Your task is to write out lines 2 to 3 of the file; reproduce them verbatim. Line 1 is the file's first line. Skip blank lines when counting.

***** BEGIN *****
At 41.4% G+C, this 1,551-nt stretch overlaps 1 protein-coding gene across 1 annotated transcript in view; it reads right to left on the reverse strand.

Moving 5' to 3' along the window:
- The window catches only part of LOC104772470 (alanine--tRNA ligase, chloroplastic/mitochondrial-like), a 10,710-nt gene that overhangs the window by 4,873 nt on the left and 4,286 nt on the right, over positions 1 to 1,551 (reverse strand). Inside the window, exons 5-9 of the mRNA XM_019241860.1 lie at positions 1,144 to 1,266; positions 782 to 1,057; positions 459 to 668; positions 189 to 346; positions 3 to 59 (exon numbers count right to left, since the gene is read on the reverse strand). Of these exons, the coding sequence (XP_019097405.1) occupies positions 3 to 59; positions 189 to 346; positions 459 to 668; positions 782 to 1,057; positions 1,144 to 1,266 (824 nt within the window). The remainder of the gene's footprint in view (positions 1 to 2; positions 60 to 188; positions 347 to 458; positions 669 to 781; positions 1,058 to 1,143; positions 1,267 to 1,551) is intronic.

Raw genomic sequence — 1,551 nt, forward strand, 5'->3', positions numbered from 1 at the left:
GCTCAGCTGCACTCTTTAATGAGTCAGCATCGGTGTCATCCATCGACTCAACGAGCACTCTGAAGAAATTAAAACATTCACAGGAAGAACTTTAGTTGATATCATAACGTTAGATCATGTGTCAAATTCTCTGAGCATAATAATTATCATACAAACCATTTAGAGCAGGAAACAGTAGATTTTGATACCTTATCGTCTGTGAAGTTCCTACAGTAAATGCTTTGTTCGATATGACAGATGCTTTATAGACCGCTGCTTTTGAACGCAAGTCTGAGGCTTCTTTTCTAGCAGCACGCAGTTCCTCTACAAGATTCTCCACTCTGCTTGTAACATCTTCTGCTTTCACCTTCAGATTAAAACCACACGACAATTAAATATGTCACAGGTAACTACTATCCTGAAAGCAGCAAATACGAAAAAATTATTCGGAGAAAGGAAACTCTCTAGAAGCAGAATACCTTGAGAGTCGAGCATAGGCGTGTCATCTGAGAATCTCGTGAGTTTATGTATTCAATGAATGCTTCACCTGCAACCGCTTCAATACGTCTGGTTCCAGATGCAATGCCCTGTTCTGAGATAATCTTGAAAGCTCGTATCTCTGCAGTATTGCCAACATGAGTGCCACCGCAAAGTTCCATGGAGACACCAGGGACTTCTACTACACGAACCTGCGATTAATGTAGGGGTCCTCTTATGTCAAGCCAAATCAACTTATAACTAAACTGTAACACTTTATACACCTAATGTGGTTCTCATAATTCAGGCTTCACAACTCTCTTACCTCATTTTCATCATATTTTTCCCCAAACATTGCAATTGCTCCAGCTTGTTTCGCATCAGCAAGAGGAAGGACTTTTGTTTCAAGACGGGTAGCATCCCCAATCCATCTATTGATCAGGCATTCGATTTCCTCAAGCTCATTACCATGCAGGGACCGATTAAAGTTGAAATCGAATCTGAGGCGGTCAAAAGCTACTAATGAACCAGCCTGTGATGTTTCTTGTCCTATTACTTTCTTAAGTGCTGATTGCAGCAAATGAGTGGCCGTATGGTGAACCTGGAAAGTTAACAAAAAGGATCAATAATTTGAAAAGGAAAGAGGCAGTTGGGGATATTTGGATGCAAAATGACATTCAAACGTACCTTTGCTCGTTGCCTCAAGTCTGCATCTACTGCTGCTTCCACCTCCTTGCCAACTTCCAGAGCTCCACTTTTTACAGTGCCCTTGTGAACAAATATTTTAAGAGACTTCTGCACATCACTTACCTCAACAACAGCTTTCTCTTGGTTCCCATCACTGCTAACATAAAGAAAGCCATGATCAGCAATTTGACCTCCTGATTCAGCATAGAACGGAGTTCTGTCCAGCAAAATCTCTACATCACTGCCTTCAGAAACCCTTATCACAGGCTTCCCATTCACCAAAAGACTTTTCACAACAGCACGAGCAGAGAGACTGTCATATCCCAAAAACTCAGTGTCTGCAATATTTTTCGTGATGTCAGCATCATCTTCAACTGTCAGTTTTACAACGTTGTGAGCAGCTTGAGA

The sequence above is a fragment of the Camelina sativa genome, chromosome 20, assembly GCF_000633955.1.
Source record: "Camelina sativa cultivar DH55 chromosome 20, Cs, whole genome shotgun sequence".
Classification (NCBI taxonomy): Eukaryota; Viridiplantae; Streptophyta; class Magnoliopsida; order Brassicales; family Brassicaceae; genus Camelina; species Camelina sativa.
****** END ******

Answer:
Moving 5' to 3' along the window:
- The window catches only part of LOC104772470 (alanine--tRNA ligase, chloroplastic/mitochondrial-like), a 10,710-nt gene that overhangs the window by 4,873 nt on the left and 4,286 nt on the right, over positions 1 to 1,551 (reverse strand). Inside the window, exons 5-9 of the mRNA XM_019241860.1 lie at positions 1,144 to 1,266; positions 782 to 1,057; positions 459 to 668; positions 189 to 346; positions 3 to 59 (exon numbers count right to left, since the gene is read on the reverse strand). Of these exons, the coding sequence (XP_019097405.1) occupies positions 3 to 59; positions 189 to 346; positions 459 to 668; positions 782 to 1,057; positions 1,144 to 1,266 (824 nt within the window). The remainder of the gene's footprint in view (positions 1 to 2; positions 60 to 188; positions 347 to 458; positions 669 to 781; positions 1,058 to 1,143; positions 1,267 to 1,551) is intronic.